84. When will the corporate plan for 2000-2005
actually be presented to Government?
(Professor Wilson) It has to be presented before the
end of March.
85. Is that dependent on these other changes?
(Professor Wilson) It will reflect the changes up
to this point. I would imagine that, on the timescale we are looking
at, I would be surprised if we had a Head of Business Development
in place by then. As far as we can prepare the ground and get
our lines in order then the plan will reflect all of that, and
86. Presumably this is one of the roles of the
new Business Development person?
(Professor Wilson) Yes. We do not want to pre-empt
or prejudge what that person will bring to the organisation.
87. You have not said much about the HortiTech
business units which obviously is one of the reasons you got into
such difficulty. Where is the recovery plan for that? Is it in
(Professor Wilson) We have rationalised these, if
that is the polite word for it. We are putting our Business Units
effectively under our three overarching themes which are broadly
speaking: crop protection; crop breeding and plant development;
environmental/plant physiology and so forth. At the moment, we
have very able young scientists who are acting as conduits, if
you like, between commercial opportunities across the range of
potential customers and the scientists under those themes within
the research teams. We have stepped back to realise that our future
does lie in added value, in commercialising, in the most appropriate
and profitable way, the various R&D programmes that we do.
The only Business Unit nowapart from those three connected
to the themesthat seems to be doing reasonably well, ie
it is making a small profit, is our Seeds Unit which at the moment
we are continuing with. It has quite a lot of customers. Again,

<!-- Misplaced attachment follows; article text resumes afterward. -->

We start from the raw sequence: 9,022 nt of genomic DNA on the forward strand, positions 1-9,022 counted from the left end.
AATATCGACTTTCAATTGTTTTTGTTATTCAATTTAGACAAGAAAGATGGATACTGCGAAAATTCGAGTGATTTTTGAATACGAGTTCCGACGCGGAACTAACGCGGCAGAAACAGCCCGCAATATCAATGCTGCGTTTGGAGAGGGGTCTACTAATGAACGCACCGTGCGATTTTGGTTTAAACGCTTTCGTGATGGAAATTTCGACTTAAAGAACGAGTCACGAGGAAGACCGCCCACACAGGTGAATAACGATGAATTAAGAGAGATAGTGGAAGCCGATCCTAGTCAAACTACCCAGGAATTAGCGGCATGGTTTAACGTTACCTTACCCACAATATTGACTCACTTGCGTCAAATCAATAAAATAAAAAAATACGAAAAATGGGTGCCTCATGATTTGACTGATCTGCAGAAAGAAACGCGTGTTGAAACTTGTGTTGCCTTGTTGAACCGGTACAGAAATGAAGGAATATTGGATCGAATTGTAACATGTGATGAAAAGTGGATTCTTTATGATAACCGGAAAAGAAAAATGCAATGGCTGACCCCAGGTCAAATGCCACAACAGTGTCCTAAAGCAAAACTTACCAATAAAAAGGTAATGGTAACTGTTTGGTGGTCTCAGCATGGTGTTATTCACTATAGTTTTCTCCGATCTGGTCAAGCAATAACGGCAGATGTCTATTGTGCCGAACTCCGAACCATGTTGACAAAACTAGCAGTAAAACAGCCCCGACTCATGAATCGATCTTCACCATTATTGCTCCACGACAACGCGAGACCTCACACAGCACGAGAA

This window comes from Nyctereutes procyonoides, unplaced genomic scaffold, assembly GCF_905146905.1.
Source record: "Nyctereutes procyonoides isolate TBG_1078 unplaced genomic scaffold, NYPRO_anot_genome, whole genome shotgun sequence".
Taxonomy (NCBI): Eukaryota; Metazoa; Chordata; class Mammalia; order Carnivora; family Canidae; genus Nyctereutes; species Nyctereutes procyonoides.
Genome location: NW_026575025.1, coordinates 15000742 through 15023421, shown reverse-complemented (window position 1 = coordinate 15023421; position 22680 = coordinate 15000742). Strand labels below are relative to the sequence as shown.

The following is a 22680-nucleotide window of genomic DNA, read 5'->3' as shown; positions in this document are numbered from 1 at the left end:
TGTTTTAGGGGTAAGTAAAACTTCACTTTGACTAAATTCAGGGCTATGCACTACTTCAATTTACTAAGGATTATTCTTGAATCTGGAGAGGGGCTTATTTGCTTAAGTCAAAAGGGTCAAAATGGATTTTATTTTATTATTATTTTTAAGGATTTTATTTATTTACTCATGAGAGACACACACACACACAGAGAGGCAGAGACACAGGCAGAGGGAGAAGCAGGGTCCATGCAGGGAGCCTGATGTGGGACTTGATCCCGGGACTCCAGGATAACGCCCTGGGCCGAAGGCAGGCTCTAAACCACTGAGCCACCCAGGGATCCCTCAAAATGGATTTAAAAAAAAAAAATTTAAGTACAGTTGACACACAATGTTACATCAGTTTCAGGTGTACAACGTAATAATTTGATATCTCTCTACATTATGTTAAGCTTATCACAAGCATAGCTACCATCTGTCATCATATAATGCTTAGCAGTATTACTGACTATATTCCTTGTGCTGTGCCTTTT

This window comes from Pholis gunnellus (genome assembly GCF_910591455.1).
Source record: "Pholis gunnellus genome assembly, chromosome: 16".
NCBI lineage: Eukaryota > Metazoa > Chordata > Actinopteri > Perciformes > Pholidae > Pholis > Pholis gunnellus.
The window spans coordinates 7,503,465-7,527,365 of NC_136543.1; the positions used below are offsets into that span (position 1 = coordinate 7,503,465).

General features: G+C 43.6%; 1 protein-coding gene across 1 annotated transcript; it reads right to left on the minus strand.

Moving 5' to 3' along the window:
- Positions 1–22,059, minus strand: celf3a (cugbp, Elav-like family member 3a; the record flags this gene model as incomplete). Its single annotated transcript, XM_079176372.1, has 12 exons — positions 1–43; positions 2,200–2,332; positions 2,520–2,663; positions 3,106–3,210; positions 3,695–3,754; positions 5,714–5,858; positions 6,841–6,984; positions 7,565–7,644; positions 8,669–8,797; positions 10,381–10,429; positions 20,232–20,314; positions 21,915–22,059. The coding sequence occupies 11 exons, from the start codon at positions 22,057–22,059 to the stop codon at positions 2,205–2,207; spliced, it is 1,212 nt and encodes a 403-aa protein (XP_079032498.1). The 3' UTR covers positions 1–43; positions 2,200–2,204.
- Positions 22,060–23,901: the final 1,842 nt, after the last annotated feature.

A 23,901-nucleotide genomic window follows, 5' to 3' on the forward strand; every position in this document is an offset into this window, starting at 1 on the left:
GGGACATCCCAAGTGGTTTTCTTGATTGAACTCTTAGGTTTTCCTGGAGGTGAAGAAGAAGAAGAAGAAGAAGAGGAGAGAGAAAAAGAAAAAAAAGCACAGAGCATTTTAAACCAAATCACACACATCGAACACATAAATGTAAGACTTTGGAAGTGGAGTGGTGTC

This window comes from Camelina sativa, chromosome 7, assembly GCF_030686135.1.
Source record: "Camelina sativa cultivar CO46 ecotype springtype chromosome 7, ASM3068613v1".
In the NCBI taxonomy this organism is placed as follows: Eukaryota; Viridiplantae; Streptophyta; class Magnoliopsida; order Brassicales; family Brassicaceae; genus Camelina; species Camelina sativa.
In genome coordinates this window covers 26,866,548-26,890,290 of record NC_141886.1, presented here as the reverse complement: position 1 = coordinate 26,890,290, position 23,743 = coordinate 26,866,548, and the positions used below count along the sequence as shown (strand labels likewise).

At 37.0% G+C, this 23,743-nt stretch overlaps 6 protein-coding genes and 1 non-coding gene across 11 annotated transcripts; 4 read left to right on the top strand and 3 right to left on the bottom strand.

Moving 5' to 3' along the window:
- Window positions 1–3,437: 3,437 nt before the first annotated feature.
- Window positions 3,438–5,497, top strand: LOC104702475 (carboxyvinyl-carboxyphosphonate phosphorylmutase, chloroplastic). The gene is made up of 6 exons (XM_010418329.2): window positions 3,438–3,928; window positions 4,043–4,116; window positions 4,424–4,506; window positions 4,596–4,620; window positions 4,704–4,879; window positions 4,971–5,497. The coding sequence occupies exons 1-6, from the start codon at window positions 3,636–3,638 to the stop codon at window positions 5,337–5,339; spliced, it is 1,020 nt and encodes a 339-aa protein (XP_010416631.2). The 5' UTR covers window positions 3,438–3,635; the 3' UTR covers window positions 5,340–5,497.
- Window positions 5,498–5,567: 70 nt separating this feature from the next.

it will be up to the Head of Business Development, I guess, to
take a view on that.
88. From your answers, frankly, you would be
better off in the private sector, would you not?
(Professor Wilson) At the moment, and I think I said
this last time, we would not be better off in the private sector
because we are still in transition. I think, what is the word
(Mr Siddall) We are half way. This is what I said
to you last time. I think that would probably be the long-term
outcome. It is not essential for us to become viable.
89. How long is long?
(Mr Siddall) I think it is going to take us about
three years to demonstrate the success of this strategy, what
we call the mixed economy strategy. In that time period it would
be interesting to see just what happens to public sector funding
of R&D. If it goes up then that changes things; if it continues
to decline, then I think it is a one-way street.
90. It is going to be another of these surprise
New Labour private sector initiatives perhaps?
(Mr Siddall) To a degree our problem is to manage
within the framework which we find ourselves.
Mr Todd: Fine.
91. Gentlemen, thank you very much. If it is
any consolation to you or spiritual help the Salvation Army has
got a carol concert at one o'clock in Westminster Hall.
(Mr Siddall) Thank you.
Chairman: I wonder whether that might be the
last resort. Thank you very much for coming. It has been most
interesting. We will no doubt want to watch your progress. Thank
you for coming today.